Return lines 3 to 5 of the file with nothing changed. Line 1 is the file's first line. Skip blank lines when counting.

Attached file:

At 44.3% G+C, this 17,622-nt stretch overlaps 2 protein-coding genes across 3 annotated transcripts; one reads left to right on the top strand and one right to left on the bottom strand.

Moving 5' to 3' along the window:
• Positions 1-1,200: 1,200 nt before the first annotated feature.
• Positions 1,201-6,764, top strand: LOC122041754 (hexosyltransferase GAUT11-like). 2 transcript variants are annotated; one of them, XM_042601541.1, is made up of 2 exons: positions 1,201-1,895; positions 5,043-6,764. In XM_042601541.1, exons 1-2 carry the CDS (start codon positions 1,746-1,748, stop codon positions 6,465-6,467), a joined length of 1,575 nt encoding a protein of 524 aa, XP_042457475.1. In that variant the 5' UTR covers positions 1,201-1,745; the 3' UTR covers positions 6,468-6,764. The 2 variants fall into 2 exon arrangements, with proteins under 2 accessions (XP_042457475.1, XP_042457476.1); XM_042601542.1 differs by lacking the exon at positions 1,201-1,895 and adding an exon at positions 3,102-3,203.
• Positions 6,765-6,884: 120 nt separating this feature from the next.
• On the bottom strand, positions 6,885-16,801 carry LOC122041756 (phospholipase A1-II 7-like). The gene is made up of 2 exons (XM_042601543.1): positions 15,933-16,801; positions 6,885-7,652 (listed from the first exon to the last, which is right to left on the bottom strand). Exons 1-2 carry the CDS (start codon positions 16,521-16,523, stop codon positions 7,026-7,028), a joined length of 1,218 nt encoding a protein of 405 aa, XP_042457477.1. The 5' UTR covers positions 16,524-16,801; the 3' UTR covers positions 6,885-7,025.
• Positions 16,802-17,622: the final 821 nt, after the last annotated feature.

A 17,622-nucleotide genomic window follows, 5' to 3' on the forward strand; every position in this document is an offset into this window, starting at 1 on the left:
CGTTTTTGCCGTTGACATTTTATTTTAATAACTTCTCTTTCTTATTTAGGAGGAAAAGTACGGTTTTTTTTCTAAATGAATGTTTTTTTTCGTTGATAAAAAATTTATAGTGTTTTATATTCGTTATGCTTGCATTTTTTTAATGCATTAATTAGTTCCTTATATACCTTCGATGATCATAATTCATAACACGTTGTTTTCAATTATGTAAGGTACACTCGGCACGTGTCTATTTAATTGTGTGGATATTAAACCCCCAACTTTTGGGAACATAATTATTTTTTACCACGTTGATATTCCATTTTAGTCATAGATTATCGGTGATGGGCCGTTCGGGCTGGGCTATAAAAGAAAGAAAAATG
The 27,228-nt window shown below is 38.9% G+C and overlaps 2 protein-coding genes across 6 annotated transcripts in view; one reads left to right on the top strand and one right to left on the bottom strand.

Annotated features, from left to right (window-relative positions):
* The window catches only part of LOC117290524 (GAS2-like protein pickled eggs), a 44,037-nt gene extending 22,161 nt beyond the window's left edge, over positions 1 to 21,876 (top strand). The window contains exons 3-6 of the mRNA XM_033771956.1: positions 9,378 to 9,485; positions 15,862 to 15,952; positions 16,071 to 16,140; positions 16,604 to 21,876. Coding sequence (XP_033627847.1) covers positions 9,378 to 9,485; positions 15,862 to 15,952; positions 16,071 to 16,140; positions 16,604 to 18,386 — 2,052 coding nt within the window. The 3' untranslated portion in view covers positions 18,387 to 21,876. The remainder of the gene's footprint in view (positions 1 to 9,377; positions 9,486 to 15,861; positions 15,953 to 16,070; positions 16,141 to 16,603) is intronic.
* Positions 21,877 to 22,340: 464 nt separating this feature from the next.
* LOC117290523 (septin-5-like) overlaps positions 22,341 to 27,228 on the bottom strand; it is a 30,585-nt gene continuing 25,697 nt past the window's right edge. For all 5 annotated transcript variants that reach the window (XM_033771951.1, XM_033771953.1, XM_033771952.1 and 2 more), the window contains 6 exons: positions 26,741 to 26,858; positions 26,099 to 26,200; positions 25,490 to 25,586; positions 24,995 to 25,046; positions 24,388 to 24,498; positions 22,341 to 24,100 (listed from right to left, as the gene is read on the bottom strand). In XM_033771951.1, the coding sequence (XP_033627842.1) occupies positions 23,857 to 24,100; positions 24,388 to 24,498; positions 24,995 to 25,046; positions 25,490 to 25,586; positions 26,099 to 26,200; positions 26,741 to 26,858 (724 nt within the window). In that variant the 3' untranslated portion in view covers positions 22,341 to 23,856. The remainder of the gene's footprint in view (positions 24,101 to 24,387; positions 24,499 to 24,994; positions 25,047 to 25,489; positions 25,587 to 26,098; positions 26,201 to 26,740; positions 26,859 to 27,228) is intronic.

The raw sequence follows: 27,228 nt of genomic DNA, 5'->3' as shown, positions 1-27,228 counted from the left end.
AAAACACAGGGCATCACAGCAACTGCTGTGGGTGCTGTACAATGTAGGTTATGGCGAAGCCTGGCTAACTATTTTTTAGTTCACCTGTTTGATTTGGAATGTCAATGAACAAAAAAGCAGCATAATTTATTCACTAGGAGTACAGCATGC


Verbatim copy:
• Positions 1-1,200: 1,200 nt before the first annotated feature.
• Positions 1,201-6,764, top strand: LOC122041754 (hexosyltransferase GAUT11-like). 2 transcript variants are annotated; one of them, XM_042601541.1, is made up of 2 exons: positions 1,201-1,895; positions 5,043-6,764. In XM_042601541.1, exons 1-2 carry the CDS (start codon positions 1,746-1,748, stop codon positions 6,465-6,467), a joined length of 1,575 nt encoding a protein of 524 aa, XP_042457475.1. In that variant the 5' UTR covers positions 1,201-1,745; the 3' UTR covers positions 6,468-6,764. The 2 variants fall into 2 exon arrangements, with proteins under 2 accessions (XP_042457475.1, XP_042457476.1); XM_042601542.1 differs by lacking the exon at positions 1,201-1,895 and adding an exon at positions 3,102-3,203.
• Positions 6,765-6,884: 120 nt separating this feature from the next.